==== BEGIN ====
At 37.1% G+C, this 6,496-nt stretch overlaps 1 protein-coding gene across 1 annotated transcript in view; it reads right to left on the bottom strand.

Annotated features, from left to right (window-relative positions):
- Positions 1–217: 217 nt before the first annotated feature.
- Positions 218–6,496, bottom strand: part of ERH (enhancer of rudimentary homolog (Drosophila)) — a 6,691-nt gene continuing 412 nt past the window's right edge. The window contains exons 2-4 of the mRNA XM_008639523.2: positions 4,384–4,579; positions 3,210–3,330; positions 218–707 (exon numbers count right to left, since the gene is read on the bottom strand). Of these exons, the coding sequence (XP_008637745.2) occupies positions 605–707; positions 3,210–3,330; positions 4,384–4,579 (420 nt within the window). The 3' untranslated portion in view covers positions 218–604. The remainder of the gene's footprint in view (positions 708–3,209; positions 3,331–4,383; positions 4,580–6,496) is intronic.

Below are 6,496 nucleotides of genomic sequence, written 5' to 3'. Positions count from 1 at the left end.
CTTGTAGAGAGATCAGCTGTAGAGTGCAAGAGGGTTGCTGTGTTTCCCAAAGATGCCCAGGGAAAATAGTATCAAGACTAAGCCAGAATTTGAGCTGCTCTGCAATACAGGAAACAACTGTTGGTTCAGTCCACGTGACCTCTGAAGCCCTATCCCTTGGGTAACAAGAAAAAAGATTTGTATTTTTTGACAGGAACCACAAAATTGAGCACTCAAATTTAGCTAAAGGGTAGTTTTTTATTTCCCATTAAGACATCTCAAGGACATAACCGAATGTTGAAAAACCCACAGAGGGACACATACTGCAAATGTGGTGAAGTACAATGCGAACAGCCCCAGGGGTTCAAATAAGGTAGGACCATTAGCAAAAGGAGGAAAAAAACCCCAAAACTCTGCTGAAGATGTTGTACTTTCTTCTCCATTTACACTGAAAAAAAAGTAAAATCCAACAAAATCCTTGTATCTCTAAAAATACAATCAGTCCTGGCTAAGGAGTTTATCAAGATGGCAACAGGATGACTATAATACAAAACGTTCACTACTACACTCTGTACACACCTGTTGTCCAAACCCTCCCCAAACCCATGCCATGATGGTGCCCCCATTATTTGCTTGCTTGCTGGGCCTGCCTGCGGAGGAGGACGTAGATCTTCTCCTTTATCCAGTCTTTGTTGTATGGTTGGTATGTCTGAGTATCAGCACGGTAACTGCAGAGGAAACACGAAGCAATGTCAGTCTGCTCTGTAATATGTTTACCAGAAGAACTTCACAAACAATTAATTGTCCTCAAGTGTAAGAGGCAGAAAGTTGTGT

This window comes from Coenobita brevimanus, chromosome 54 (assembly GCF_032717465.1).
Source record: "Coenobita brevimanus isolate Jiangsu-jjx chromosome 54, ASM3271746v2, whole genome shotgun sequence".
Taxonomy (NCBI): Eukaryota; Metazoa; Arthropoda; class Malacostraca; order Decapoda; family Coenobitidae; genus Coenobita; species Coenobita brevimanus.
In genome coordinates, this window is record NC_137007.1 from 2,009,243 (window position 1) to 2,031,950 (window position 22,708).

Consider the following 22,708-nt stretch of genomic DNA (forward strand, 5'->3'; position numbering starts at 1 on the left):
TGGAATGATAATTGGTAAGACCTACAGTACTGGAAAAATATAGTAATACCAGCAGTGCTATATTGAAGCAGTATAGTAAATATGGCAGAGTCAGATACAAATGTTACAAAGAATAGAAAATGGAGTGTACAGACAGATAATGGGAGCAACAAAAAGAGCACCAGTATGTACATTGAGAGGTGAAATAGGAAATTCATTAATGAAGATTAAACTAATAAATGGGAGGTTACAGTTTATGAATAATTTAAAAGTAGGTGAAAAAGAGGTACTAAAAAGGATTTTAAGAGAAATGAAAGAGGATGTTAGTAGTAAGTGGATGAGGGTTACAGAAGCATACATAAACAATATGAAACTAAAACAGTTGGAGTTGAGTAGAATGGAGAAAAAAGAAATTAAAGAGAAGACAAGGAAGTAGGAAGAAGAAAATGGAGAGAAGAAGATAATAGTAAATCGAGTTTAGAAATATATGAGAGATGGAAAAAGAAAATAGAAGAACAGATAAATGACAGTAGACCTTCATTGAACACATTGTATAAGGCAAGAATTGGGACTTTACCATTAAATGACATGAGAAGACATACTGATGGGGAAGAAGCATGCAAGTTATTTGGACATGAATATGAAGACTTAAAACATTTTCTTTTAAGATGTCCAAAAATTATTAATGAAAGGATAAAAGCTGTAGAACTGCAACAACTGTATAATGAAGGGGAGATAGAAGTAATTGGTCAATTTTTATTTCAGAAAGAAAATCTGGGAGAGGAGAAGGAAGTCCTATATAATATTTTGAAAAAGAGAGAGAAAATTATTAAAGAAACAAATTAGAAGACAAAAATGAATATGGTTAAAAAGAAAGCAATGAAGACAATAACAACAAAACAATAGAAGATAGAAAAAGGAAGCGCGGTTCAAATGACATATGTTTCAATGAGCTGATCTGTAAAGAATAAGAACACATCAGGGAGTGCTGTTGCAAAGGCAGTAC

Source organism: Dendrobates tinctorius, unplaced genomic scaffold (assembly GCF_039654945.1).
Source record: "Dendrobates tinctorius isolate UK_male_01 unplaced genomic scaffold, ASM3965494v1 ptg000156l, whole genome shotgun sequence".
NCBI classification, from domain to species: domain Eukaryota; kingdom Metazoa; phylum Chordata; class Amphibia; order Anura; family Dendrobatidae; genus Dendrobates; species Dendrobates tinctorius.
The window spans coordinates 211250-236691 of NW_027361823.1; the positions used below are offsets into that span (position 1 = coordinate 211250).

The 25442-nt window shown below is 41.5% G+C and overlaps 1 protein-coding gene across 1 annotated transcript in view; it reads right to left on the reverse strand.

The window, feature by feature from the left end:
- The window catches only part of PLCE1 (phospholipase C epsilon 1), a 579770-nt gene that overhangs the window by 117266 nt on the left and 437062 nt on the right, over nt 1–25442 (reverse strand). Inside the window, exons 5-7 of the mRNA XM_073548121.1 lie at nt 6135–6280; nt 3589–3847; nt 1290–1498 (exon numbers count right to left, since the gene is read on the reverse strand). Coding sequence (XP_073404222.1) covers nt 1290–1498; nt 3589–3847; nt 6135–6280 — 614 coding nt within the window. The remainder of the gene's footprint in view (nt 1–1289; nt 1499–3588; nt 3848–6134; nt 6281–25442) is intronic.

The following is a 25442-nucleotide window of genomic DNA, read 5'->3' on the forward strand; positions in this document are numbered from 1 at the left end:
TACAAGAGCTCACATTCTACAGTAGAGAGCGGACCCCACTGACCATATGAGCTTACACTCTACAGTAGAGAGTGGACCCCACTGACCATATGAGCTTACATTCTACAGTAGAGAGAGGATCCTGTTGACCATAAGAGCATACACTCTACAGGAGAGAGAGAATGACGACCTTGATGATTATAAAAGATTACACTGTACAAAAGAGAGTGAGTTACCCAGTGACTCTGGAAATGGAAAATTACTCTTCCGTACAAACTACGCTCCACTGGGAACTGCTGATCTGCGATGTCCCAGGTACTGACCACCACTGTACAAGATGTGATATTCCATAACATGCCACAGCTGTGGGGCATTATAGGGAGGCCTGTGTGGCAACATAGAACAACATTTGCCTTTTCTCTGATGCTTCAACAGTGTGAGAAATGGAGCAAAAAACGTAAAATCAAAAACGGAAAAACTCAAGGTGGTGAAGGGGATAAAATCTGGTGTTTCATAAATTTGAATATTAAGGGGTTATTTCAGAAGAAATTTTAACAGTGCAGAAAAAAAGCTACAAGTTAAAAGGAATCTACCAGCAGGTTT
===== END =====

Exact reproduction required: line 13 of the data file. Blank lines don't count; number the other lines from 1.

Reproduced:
Source organism: Dendrobates tinctorius, unplaced genomic scaffold (assembly GCF_039654945.1).